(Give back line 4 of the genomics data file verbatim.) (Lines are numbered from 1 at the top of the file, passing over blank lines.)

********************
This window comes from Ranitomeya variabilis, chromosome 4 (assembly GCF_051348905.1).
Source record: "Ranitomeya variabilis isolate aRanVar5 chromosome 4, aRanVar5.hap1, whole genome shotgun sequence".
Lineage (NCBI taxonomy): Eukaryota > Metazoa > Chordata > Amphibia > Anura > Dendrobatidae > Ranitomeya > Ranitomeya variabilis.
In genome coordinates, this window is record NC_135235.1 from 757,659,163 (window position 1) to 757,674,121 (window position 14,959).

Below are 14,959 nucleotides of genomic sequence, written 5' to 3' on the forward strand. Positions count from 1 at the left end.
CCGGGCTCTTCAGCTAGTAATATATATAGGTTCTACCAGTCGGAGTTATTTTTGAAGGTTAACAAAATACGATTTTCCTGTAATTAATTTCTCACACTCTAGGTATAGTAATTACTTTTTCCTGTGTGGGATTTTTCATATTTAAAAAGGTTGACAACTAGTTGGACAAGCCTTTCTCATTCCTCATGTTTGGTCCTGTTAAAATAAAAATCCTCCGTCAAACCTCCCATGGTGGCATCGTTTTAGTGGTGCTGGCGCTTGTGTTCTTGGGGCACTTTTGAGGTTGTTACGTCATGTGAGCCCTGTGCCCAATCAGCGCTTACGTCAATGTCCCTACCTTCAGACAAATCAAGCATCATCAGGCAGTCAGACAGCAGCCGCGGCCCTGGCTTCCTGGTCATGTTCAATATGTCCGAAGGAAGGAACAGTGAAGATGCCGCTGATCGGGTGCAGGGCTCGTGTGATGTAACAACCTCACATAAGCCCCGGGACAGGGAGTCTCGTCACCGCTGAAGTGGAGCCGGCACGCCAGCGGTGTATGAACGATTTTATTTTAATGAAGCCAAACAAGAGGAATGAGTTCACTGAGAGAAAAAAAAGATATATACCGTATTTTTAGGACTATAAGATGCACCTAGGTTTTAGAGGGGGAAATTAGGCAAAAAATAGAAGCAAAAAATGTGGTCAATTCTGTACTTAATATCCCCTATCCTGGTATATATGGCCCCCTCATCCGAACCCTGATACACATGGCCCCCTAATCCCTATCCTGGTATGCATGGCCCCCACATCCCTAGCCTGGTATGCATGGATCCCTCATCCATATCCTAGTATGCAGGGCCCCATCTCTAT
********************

In genome coordinates, this window is record NC_135235.1 from 757,659,163 (window position 1) to 757,674,121 (window position 14,959).